#HousingHorror: We hear from Sheffield

sheffield

Sheffield, source of our latest feedback. Licensed under Creative Commons; by Paolo Margari

This week, as part of our #HousingHorror week of stories, we’ve shown looking for a house can be a daunting, frustrating and challenging venture. It should be easy to relax once the contract is signed and the deposit paid. Unfortunately this regularly isn’t the case.

We’ve heard from you, and it appears the situation is not secluded to Jesmond. Other students have contacted us about experiences in their student accommodation in other cities across England. One Sheffield student informed JesmondLocal that they had to threaten their landlord with legal action to get their housing deposits, paid as insurance against breakages and repairs, back – two months after the agreed date stated in the contract.

The student told us “they said they had lost the deposit forms but nothing happened in two months. A month after we moved in to the same property, the dishwasher broke.” Despite informing the letting agency of the issue on several occasions, the matter was left unresolved for the year the student lived in the property in question. The student then resorted to seeking legal guidance, which chivvied the landlord along: “we got our deposits back.”

Another Sheffield student, who asked not to be named so that their current year’s deposit is not withheld, told JesmondLocal that their landlord was “like their best friend until it came to getting the deposit back.” The student tells a story many will be familiar with: landlords are thorough in their end-of-year checks. “They pick up on everything and anything and take most of the deposit away from you,” the student said. “They then ask you ‘what is acceptable for you to pay’ – meaning you have to bargain with them.”  That leads some to question whether landlords and letting agents are using deposits for their real purpose, or as a bargaining tool even if tenants have taken care of the property.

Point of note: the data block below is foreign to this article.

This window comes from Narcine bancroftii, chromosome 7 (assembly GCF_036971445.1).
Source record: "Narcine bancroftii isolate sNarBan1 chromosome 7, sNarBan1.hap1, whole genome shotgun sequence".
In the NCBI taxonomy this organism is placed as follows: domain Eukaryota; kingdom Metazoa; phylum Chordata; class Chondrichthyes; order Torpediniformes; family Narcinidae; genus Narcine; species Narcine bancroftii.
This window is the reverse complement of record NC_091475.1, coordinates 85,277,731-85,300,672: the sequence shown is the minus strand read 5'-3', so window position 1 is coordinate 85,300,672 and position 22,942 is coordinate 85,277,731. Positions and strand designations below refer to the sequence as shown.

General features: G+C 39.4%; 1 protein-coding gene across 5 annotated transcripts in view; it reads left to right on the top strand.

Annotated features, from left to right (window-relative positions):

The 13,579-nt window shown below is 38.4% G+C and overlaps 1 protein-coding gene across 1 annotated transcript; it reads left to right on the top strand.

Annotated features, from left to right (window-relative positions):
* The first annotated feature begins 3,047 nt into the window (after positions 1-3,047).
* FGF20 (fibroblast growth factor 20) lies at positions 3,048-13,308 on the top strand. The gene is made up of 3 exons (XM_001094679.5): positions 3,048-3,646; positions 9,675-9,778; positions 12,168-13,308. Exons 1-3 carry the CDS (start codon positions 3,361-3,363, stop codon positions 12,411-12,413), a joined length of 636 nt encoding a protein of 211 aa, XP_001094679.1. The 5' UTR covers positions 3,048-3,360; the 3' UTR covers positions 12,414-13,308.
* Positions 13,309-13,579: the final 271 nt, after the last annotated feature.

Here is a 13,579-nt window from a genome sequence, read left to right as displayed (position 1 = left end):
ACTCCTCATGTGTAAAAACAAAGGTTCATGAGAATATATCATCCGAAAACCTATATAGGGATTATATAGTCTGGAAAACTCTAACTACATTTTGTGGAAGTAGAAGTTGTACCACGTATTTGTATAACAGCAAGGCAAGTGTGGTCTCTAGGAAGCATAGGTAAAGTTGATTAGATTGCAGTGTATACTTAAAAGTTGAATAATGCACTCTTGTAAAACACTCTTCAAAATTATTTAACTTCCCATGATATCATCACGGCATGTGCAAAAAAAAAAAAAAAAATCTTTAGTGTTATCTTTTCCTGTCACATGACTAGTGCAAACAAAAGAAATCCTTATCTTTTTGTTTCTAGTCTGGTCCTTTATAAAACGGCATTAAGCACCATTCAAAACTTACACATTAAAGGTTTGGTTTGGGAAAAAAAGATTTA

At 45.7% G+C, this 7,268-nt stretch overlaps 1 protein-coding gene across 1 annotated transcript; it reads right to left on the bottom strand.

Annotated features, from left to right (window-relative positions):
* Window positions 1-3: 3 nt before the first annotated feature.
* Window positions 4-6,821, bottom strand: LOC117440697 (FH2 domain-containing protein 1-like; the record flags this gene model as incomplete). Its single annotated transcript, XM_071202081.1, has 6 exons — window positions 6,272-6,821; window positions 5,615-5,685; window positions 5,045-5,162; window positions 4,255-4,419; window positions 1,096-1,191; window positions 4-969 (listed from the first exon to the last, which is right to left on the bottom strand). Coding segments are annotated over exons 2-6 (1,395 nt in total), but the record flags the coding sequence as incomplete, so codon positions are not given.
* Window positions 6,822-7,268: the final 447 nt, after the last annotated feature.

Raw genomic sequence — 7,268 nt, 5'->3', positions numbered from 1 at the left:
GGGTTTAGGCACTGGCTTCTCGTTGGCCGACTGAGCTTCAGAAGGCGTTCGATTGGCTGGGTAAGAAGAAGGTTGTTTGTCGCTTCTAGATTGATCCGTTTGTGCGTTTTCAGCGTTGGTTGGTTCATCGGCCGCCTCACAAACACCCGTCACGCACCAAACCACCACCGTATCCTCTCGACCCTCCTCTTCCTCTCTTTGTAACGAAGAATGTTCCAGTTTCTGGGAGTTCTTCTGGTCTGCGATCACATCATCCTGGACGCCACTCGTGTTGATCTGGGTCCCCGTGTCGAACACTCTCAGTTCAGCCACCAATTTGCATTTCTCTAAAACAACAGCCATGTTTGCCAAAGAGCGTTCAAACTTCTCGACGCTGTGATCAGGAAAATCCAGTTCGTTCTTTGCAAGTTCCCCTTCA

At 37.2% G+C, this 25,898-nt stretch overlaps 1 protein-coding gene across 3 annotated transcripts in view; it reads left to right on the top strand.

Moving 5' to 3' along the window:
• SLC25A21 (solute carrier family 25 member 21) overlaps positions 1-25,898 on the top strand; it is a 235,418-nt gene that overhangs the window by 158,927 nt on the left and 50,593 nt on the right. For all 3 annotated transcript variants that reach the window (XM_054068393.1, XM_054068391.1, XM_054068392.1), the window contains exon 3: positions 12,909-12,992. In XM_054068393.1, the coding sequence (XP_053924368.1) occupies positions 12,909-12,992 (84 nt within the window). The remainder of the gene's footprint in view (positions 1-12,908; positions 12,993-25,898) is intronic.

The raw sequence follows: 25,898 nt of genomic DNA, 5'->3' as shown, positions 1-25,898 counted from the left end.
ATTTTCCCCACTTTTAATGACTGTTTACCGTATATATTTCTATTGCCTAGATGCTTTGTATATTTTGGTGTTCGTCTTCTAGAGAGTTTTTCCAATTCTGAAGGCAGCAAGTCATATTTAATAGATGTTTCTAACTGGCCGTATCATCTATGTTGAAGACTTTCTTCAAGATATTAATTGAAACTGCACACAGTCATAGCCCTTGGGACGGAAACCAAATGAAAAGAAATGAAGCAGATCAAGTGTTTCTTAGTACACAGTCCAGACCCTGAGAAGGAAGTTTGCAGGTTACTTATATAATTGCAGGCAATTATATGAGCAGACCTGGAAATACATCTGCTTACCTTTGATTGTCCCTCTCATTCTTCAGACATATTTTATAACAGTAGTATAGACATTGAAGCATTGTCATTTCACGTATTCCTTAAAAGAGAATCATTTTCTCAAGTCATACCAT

Of course, whether being a student or not has any real impact on how landlords treat lodgers is hard to judge. Many students are renting their first property, and have not experienced anything else in the market. One non-university student in Newcastle noted on a few occasions, landlords would access their property without any prior warning, echoing our first report as part of #HousingHorror week.

We’re still eager to hear your #HousingHorror stories. Whether you’re from Sunderland or Sheffield, Newcastle or Norwich, student housing is a key issue. Get involved and get in touch with JesmondLocal. Comment below, email us at editor@jesmondlocal.com, send us a message on Facebook, or tweet us your experiences @JesmondLocal, using the #HousingHorror hashtag.

And don’t forget: we’re holding a live Q&A session from 11:30am on Friday April 19th. If you’d like to talk about your housing experiences with us, you can participate in our discussion with Ruth Gibson from the Newcastle University Student Advice Centre, Tessa Shepperson, a lawyer specialising in landlord rentals, and Bruce Haagensen of the National Landlords Association by logging onto JesmondLocal.com on Friday morning.

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